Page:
Type propagation of MOD is insufficient
Affects  Status  Importance  Assigned to  Milestone  

 SBCL 
Undecided

Unassigned 
Bug Description
(defconstant +mod+ 10007)
(defun test1 (a b)
(declare (optimize (speed 3) (safety 0))
(fixnum a)
(truncate (+ b (mod a +mod+)) +mod+))
; (TRUNCATE (+ B (MOD A +MOD+)) +MOD+)
;
; note: unable to
; convert integer division to multiplication
; due to type uncertainty:
; The first argument is a (INTEGER 10006 4294987308), not a (UNSIGNEDBYTE 64).
;
The value of (+ B (MOD A +MOD+)) is always a nonnegative fixnum but Python can't detect it. This is due to the transforms of MOD: MOD is expanded into REM and REM is expanded into TRUNCATE. The returned value of (REM A +MOD+) is correctly inferred as (INTEGER 10006 10006), following the derivetype optimizer of TRUNCATE. In the transform of MOD, however, another +MOD+ is (conditionally) added to this value and Python regards the resultant type as (INTEGER 10006 20013).
Practically, I can avoid this problem by a trivial paraphrasing, (MOD X Y) == (NTHVALUE 1 (FLOOR X Y)):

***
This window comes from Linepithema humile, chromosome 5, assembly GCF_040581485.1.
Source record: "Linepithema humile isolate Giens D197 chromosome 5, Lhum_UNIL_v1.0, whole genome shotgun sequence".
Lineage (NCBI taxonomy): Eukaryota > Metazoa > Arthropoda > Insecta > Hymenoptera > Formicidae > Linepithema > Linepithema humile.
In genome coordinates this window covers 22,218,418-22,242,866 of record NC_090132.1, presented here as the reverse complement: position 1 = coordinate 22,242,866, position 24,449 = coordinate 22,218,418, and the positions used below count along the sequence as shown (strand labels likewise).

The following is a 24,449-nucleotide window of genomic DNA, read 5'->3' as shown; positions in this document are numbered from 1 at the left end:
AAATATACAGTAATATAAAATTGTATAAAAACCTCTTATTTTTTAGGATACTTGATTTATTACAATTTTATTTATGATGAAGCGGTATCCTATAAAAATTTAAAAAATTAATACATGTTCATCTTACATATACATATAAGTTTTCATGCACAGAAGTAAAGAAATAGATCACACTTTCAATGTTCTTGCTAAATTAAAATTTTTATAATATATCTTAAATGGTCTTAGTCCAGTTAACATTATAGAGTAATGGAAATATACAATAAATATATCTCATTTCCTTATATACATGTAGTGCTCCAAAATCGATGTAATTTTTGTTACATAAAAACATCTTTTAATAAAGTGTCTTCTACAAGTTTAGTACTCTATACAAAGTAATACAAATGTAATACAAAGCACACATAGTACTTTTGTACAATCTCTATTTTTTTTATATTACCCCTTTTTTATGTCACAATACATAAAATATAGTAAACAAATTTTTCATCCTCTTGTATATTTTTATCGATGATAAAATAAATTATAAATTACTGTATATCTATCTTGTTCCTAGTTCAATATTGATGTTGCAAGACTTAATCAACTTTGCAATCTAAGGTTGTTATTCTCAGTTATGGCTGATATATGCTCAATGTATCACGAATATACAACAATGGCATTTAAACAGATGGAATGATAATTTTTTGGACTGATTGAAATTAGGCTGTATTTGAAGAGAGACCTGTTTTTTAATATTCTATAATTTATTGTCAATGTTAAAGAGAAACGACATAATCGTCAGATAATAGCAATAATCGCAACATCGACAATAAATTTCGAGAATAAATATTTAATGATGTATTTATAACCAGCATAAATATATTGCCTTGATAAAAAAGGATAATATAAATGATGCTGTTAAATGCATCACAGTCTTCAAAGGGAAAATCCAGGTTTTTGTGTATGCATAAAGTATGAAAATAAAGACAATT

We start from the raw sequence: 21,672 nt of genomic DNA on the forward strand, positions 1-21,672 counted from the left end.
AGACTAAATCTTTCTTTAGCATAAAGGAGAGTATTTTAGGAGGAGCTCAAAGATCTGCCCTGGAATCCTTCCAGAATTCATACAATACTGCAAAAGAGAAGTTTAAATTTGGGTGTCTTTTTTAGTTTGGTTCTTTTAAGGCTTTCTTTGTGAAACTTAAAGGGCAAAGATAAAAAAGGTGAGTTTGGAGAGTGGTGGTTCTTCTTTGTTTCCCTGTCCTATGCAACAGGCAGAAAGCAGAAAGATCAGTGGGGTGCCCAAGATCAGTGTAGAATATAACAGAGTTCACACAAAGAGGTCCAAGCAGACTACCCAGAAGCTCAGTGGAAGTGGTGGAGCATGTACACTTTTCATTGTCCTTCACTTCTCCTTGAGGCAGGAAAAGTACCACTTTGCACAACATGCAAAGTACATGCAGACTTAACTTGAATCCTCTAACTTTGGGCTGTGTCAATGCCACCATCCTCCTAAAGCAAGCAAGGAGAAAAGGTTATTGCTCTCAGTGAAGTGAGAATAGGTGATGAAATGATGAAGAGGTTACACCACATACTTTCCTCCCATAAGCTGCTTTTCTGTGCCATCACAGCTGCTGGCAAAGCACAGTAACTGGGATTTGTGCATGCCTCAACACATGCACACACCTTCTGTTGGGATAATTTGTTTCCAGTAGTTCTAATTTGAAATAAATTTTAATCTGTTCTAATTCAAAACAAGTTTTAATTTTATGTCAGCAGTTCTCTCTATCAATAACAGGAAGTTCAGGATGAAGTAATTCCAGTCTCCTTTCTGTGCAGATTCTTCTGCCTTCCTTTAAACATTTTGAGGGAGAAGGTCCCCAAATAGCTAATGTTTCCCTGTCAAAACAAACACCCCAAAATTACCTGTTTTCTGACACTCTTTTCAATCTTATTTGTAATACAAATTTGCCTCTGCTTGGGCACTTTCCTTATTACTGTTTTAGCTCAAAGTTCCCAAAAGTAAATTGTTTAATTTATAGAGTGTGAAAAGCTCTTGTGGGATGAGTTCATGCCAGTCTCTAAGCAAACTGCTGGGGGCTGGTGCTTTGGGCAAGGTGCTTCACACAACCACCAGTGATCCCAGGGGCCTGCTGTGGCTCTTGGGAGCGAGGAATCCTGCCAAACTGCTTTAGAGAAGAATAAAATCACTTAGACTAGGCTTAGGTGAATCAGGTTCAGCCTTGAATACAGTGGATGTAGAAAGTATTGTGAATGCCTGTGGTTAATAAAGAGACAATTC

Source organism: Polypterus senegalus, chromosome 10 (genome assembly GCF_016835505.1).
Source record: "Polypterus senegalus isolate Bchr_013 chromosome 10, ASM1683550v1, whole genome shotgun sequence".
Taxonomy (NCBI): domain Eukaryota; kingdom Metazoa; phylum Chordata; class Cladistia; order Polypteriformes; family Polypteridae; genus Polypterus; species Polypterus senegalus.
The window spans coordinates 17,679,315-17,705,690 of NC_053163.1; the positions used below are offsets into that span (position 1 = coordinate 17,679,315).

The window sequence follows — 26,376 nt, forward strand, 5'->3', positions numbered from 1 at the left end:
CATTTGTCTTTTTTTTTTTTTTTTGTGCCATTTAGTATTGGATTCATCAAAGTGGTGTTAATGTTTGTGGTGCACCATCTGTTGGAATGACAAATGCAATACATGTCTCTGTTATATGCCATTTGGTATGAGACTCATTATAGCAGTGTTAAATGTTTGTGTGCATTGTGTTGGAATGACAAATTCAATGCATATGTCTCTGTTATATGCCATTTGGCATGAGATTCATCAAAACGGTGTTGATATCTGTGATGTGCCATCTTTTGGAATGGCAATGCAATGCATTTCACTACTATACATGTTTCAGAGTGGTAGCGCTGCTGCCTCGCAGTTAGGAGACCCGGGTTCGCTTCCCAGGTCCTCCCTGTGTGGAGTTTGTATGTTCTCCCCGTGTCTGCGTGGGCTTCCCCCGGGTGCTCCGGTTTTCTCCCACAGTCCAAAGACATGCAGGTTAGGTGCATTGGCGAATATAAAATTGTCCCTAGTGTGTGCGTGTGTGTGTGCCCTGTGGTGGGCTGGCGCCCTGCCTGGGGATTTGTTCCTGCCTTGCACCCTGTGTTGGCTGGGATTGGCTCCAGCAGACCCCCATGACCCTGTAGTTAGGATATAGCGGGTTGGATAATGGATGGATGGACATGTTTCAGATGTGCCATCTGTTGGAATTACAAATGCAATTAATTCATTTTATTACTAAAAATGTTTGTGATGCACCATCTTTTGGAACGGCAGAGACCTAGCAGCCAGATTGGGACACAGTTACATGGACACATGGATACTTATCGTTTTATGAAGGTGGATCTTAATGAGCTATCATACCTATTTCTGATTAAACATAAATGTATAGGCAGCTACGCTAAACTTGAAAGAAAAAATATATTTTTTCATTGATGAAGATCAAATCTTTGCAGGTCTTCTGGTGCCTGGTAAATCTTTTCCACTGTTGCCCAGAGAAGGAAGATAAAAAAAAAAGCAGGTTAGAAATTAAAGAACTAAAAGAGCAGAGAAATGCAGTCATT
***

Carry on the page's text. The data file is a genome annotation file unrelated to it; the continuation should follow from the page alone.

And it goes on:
(defun test2 (a b)
(declare (optimize (speed 3) (safety 0))
(fixnum a)
(truncate (+ b (nthvalue 1 (floor a +mod+))) +mod+))
This time Python follows the derivetype of FLOOR and successfully detects that the first argument of TRUNCATE is nonnegative.
Why is the current MOD transformed in this way, however? It seems to be pretty good when we define the transform of MOD in the same way as REM:
(deftransform rem ((number divisor))
`(nthvalue 1 (truncate number divisor)))
;; Current:
;; (deftransform mod ((number divisor))
;; `(let ((rem (rem number divisor)))
;; (if (and (not (zerop rem))
;; (if (minusp divisor)
;; (plusp number)
;; (minusp number)))
;; (+ rem divisor)
;; rem)))
;; New:
(deftransform mod ((number divisor))
`(nthvalue 1 (floor number divisor)))
This change appears to be no problem from both points, conformance to the ANSI and the efficiency. (No new failing tests on my environment, Windows 8.)
Hugo Ishimaru (privetkitty) wrote :  #1 
Stas Boukarev (stassats) wrote :  #3 
9a61b47cdc4555f
Stas Boukarev (stassats) wrote :  #4 
Also improved FLOOR's expansion so that it test the remainder, not the divisor. That way it's both faster and will aid constraint propagation even if the initial floor type derivation wasn't good.
This only helps if the floor's derivetype is reached when all the arguments are known. But after it transforms into the same code as MOD, it will produce the same problem.
> Why is the current MOD transformed in this way, however?
It's less work for the compiler.
But I'll apply the patch, because I don't want to write a derivetype for MOD.